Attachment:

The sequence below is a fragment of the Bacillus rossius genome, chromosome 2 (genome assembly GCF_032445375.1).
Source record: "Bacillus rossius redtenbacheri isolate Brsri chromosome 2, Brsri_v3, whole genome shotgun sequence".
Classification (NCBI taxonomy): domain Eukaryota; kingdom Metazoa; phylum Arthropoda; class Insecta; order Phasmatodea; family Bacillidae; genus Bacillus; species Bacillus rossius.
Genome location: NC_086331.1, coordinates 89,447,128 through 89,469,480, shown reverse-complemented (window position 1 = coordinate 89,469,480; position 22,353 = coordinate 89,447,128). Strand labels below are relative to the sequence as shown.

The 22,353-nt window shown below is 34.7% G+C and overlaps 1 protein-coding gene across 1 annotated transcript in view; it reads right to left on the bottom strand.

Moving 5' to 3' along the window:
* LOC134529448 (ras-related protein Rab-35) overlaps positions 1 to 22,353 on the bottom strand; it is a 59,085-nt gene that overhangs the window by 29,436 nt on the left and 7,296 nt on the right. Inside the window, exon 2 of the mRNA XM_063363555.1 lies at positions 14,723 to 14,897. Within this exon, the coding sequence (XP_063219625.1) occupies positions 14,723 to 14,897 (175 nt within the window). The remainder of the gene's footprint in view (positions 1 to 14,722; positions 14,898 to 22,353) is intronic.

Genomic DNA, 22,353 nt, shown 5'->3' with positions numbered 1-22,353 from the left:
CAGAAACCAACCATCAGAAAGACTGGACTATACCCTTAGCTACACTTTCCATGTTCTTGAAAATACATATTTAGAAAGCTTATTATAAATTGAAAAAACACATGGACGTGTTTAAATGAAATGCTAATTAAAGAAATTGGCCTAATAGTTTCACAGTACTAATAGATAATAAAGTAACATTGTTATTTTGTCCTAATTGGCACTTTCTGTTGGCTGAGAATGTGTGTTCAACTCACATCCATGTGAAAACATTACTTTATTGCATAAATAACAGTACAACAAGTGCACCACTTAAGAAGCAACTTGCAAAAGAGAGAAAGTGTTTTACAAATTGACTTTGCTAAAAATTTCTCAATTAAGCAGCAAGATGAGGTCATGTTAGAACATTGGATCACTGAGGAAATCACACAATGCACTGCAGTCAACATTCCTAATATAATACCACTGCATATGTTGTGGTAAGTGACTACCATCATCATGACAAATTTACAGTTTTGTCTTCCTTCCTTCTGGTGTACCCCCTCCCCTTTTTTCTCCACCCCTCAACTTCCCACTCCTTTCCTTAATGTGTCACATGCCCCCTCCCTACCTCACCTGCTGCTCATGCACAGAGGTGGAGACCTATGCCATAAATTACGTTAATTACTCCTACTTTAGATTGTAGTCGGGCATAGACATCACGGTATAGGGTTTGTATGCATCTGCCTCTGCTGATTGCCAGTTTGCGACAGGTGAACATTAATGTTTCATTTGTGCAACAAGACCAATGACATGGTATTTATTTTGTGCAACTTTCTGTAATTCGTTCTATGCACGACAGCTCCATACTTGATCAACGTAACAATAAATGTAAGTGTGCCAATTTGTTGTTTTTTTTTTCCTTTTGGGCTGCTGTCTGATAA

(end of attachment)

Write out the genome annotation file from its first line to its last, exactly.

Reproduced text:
The sequence below is a fragment of the Bacillus rossius genome, chromosome 2 (genome assembly GCF_032445375.1).
Source record: "Bacillus rossius redtenbacheri isolate Brsri chromosome 2, Brsri_v3, whole genome shotgun sequence".
Classification (NCBI taxonomy): domain Eukaryota; kingdom Metazoa; phylum Arthropoda; class Insecta; order Phasmatodea; family Bacillidae; genus Bacillus; species Bacillus rossius.
Genome location: NC_086331.1, coordinates 89,447,128 through 89,469,480, shown reverse-complemented (window position 1 = coordinate 89,469,480; position 22,353 = coordinate 89,447,128). Strand labels below are relative to the sequence as shown.

The 22,353-nt window shown below is 34.7% G+C and overlaps 1 protein-coding gene across 1 annotated transcript in view; it reads right to left on the bottom strand.

Moving 5' to 3' along the window:
* LOC134529448 (ras-related protein Rab-35) overlaps positions 1 to 22,353 on the bottom strand; it is a 59,085-nt gene that overhangs the window by 29,436 nt on the left and 7,296 nt on the right. Inside the window, exon 2 of the mRNA XM_063363555.1 lies at positions 14,723 to 14,897. Within this exon, the coding sequence (XP_063219625.1) occupies positions 14,723 to 14,897 (175 nt within the window). The remainder of the gene's footprint in view (positions 1 to 14,722; positions 14,898 to 22,353) is intronic.

Genomic DNA, 22,353 nt, shown 5'->3' with positions numbered 1-22,353 from the left:
CAGAAACCAACCATCAGAAAGACTGGACTATACCCTTAGCTACACTTTCCATGTTCTTGAAAATACATATTTAGAAAGCTTATTATAAATTGAAAAAACACATGGACGTGTTTAAATGAAATGCTAATTAAAGAAATTGGCCTAATAGTTTCACAGTACTAATAGATAATAAAGTAACATTGTTATTTTGTCCTAATTGGCACTTTCTGTTGGCTGAGAATGTGTGTTCAACTCACATCCATGTGAAAACATTACTTTATTGCATAAATAACAGTACAACAAGTGCACCACTTAAGAAGCAACTTGCAAAAGAGAGAAAGTGTTTTACAAATTGACTTTGCTAAAAATTTCTCAATTAAGCAGCAAGATGAGGTCATGTTAGAACATTGGATCACTGAGGAAATCACACAATGCACTGCAGTCAACATTCCTAATATAATACCACTGCATATGTTGTGGTAAGTGACTACCATCATCATGACAAATTTACAGTTTTGTCTTCCTTCCTTCTGGTGTACCCCCTCCCCTTTTTTCTCCACCCCTCAACTTCCCACTCCTTTCCTTAATGTGTCACATGCCCCCTCCCTACCTCACCTGCTGCTCATGCACAGAGGTGGAGACCTATGCCATAAATTACGTTAATTACTCCTACTTTAGATTGTAGTCGGGCATAGACATCACGGTATAGGGTTTGTATGCATCTGCCTCTGCTGATTGCCAGTTTGCGACAGGTGAACATTAATGTTTCATTTGTGCAACAAGACCAATGACATGGTATTTATTTTGTGCAACTTTCTGTAATTCGTTCTATGCACGACAGCTCCATACTTGATCAACGTAACAATAAATGTAAGTGTGCCAATTTGTTGTTTTTTTTTTCCTTTTGGGCTGCTGTCTGATAA